Portrait of an intellectual soldier

A review of “The Man, The Soldier, The Patriot” by Niran Adedokun by AKINTAYO ABODUNRIN. Cable books; 2022.

PEOPLE have different ways of rationalizing death and consoling the bereaved, especially if the deceased person died young. ‘Igit’o to ki pe ni ‘gbo’, meaning straight trees do not last in the forest, is one of the common Yoruba sayings to explain untimely demise. Right trees, they say, are usually the first to be felled for human use, and that like them, good people also do not last.

This appears to be the case with the late army chief of staff, Lt. Gen. Ibrahim Attahiru, who spent just 114 days in the post before his death in a plane crash alongside 10 other officers. and men of the Nigerian Armed Forces on May 21, 2021. He was appointed Chief of Army on January 26, 2021. He had begun to introduce impactful changes which analysts say would have turned the tide of the Nigerian Army, by particularly in tackling the Boko Haram insurgency, before his death.

His disappearance, along with others caused by “bad weather” as the plane landed at Kaduna International Airport, shocked Nigerians and the international community. It was followed by an outpouring of grief, with mourners attesting to Attahiru’s excellent qualities. He was settling into office and had expressed his vision for the recovery of the Nigerian military. Sadly, death only allowed him to touch the tip of his plans as most Nigerians are still in the dark about the man and his background.

Public relations practitioner, lawyer, and writer Niran Adedokun breaks down the man’s mystique in a biography titled “The Man, The Soldier, The Patriot.” In the 168-page book published earlier this year by Cable Books, Adedokun, a newspaper columnist, gives an authentic portrait of Attahiru’s life. It painstakingly reconstructs the life and final moments of the soldier with information carefully gathered from family, friends and associates. The book, produced alongside a documentary by the General Ibrahim Attahiru Foundation (GIAF) to commemorate the first anniversary of his passing, shines a light on the life and achievements of the late COAS.

Thanks to Adedokun’s sleek portrayal, we know the man born August 10, 1966 in Doka, Kaduna, who spent 35 years in the military, was focused and committed. He was an intellectual soldier who served his nation diligently and with all his might. There were no half measures with Attahiru when it came to Nigeria; he gave his all to the country in his appointments; staff, instruction or command. He also walked on toes for the greater good and prosperity of Nigeria. The man who lost his parents early in life and was raised by a neighbor was a soldier who encouraged his subordinates to read. Attahiru also appreciated the importance of cooperation between all arms of the army, striving to reduce inter-service rivalry, first as theater commander of “Operation Lafiya Dole” and later as than COAS.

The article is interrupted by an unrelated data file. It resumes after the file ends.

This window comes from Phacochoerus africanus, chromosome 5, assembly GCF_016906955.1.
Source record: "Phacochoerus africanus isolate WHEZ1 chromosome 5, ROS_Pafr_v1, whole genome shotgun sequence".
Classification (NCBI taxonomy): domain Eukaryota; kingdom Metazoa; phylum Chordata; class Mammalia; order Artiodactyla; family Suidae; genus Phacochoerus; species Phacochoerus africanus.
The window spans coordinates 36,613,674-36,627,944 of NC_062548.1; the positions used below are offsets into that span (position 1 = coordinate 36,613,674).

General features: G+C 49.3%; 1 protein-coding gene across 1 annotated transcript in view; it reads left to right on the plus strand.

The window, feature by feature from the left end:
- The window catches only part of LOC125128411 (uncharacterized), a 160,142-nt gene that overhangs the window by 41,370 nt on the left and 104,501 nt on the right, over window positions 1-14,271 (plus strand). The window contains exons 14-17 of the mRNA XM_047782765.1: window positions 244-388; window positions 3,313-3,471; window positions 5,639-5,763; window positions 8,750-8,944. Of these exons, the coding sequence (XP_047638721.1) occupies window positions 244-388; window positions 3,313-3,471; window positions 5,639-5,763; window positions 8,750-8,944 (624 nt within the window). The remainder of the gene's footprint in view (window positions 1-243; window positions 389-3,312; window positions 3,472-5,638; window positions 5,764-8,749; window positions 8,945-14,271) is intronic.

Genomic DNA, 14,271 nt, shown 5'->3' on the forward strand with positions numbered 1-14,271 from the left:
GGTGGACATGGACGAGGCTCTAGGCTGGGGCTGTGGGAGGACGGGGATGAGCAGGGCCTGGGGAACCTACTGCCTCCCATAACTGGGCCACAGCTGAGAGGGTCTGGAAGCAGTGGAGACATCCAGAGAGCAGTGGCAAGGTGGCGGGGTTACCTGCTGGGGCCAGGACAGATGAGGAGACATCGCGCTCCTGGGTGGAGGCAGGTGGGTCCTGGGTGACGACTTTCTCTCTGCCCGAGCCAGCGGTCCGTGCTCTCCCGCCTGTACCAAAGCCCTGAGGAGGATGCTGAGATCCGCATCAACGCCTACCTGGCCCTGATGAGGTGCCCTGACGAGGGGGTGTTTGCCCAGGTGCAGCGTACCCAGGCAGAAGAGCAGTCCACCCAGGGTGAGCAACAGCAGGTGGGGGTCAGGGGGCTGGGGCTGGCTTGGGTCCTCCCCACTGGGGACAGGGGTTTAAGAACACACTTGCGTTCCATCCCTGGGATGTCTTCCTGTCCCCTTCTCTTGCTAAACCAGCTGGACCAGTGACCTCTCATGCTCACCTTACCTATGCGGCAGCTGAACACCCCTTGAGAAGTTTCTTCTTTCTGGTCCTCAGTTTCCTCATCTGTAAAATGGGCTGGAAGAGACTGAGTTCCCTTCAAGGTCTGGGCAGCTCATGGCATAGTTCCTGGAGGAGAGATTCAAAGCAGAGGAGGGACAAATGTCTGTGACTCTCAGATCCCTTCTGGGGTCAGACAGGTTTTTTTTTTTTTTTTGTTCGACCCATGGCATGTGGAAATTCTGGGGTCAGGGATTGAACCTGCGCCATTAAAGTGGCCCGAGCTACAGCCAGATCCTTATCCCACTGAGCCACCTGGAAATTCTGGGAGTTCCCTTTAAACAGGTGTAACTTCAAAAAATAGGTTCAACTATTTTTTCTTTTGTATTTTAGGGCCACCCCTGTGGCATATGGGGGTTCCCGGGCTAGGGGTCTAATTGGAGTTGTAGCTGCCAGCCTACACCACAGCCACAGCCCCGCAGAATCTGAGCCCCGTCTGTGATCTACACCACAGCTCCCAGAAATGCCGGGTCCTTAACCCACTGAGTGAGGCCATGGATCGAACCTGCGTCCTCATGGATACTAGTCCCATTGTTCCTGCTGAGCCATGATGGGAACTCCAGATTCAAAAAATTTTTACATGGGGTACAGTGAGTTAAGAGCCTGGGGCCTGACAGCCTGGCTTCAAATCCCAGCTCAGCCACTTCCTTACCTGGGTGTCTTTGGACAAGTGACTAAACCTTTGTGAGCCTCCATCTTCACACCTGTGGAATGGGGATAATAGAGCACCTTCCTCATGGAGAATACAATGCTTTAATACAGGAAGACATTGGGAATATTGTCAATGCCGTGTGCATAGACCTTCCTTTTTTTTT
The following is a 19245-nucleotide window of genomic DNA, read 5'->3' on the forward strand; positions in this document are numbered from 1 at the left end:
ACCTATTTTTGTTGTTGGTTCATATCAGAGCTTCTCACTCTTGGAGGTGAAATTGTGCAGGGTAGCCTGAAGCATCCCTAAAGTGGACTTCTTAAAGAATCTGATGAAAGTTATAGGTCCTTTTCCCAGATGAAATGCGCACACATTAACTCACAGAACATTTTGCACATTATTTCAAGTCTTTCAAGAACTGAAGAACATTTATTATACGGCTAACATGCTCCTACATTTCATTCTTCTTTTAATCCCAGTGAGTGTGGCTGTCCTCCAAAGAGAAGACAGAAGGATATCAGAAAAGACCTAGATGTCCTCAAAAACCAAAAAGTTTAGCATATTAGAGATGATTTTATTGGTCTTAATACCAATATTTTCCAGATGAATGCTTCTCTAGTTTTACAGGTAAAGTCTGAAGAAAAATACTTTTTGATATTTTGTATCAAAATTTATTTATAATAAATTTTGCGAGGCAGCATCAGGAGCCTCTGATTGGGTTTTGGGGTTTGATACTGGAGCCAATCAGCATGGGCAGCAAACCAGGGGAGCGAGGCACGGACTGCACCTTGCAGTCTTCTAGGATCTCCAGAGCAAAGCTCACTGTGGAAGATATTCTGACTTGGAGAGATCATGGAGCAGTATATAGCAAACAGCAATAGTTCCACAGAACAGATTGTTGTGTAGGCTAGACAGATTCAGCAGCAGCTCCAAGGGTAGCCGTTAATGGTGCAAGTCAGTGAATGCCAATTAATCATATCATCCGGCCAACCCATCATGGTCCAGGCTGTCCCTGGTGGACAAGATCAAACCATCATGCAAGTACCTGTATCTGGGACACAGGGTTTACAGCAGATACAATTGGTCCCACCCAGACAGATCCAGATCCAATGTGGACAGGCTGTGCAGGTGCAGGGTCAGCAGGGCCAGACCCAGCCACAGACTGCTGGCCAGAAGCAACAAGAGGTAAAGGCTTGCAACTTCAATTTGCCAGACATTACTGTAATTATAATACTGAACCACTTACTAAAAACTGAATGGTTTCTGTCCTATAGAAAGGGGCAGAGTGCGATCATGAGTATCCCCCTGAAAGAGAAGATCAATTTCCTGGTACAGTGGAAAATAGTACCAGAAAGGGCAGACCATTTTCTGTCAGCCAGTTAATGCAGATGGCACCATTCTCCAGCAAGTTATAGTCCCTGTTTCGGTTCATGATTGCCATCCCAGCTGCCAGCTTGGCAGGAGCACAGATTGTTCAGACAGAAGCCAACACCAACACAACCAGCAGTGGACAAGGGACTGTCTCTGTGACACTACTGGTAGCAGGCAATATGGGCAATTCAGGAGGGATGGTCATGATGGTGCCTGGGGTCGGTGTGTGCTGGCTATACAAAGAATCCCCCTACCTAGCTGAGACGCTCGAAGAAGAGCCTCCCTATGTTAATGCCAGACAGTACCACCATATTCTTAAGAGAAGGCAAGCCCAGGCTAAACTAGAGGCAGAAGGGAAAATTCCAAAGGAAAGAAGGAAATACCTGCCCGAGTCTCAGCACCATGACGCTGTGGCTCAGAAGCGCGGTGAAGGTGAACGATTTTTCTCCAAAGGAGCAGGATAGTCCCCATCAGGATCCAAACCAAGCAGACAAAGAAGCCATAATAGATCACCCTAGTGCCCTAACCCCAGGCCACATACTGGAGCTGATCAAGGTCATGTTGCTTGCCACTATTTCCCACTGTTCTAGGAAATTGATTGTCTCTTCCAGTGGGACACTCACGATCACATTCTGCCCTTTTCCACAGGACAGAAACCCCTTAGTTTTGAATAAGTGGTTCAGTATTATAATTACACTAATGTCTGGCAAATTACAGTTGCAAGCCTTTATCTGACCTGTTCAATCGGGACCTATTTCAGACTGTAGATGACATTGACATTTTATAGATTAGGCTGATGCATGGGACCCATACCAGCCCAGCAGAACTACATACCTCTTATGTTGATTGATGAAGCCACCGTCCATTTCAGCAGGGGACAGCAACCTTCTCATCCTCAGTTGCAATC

Well-written and produced, “The Man, The Soldier, The Patriot” comprises five chapters, an epilogue, a postscript and tributes from Nigerians and the international community mourning the death of a hardworking professional.

There is also a foreword by his widow, Fati, where she writes about the pain of his untimely demise and how her family’s love for him endures. “Our love for Ibrahim is something that death can never take away from us. He will never leave us; he will always be near us, even though he is unseen and unheard of, through the fond memories we have, some of which are documented in this book, as they continue to shine in our hearts into eternity where we hope to see each other again”, affirms the wife who gave him three children.

The first chapter, “Taking the Mantle”, is about the start of Attahiru’s career in the military in 1984 when he was admitted to the Nigerian Defense Academy. He also looks back on his roots, his early orphanage and his life at Rimi College. The second chapter is about his orders, while the third is about his meeting and marrying Fati. Chapter four is about his time, accomplishments, and perceived failure as theater commander of Operation Lafiya Dole, which he later renamed to Operation Zamani Lafiya. The latest, ‘All the Way Up’, is about his rise to the top of the Nigerian Army with various command posts and eventually Chief of Army Staff.

The book also contains tributes from President Muhammadu Buhari, state governors, diplomats, classmates and professional colleagues of the intellectual soldier pursuing a doctorate before his death.

Adedokun captured Attahiru’s life perfectly with “The Man, The Soldier, The Patriot”. His decision not to use a linear narrative style but a portrait is masterful. He affirms his rating as a stylist of prose. Although Attahiru’s right tree in the forest did not last long, Adedokun assured that he will live forever with this well-written biography.

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